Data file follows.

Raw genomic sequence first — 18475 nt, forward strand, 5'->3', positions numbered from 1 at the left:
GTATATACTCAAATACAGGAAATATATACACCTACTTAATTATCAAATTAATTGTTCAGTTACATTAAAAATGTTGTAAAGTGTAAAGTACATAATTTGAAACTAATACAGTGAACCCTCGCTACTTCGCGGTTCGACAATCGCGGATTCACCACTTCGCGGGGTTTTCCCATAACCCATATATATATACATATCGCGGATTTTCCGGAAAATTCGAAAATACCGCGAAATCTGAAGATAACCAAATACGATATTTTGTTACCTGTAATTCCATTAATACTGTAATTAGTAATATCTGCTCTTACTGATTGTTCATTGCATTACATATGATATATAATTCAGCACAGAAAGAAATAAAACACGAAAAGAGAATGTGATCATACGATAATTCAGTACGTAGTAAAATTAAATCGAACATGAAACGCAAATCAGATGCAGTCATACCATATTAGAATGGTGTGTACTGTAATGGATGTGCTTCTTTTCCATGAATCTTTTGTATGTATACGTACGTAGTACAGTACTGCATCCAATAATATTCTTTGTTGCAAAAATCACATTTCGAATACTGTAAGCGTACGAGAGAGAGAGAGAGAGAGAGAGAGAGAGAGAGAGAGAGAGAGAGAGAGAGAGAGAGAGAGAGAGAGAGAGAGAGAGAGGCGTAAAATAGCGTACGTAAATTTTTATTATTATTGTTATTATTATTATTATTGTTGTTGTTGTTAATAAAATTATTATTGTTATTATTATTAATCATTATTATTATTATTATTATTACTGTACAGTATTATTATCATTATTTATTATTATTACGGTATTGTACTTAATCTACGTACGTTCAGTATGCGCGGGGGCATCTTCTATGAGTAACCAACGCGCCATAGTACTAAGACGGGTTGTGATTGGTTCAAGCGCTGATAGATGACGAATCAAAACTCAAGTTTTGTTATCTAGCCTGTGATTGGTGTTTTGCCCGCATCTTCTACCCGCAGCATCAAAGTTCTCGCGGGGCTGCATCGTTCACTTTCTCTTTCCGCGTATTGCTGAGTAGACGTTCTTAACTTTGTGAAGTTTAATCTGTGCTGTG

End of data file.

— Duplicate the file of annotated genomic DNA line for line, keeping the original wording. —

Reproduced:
Raw genomic sequence first — 18475 nt, forward strand, 5'->3', positions numbered from 1 at the left:
GTATATACTCAAATACAGGAAATATATACACCTACTTAATTATCAAATTAATTGTTCAGTTACATTAAAAATGTTGTAAAGTGTAAAGTACATAATTTGAAACTAATACAGTGAACCCTCGCTACTTCGCGGTTCGACAATCGCGGATTCACCACTTCGCGGGGTTTTCCCATAACCCATATATATATACATATCGCGGATTTTCCGGAAAATTCGAAAATACCGCGAAATCTGAAGATAACCAAATACGATATTTTGTTACCTGTAATTCCATTAATACTGTAATTAGTAATATCTGCTCTTACTGATTGTTCATTGCATTACATATGATATATAATTCAGCACAGAAAGAAATAAAACACGAAAAGAGAATGTGATCATACGATAATTCAGTACGTAGTAAAATTAAATCGAACATGAAACGCAAATCAGATGCAGTCATACCATATTAGAATGGTGTGTACTGTAATGGATGTGCTTCTTTTCCATGAATCTTTTGTATGTATACGTACGTAGTACAGTACTGCATCCAATAATATTCTTTGTTGCAAAAATCACATTTCGAATACTGTAAGCGTACGAGAGAGAGAGAGAGAGAGAGAGAGAGAGAGAGAGAGAGAGAGAGAGAGAGAGAGAGAGAGAGAGAGAGAGAGAGAGAGGCGTAAAATAGCGTACGTAAATTTTTATTATTATTGTTATTATTATTATTATTGTTGTTGTTGTTAATAAAATTATTATTGTTATTATTATTAATCATTATTATTATTATTATTATTACTGTACAGTATTATTATCATTATTTATTATTATTACGGTATTGTACTTAATCTACGTACGTTCAGTATGCGCGGGGGCATCTTCTATGAGTAACCAACGCGCCATAGTACTAAGACGGGTTGTGATTGGTTCAAGCGCTGATAGATGACGAATCAAAACTCAAGTTTTGTTATCTAGCCTGTGATTGGTGTTTTGCCCGCATCTTCTACCCGCAGCATCAAAGTTCTCGCGGGGCTGCATCGTTCACTTTCTCTTTCCGCGTATTGCTGAGTAGACGTTCTTAACTTTGTGAAGTTTAATCTGTGCTGTG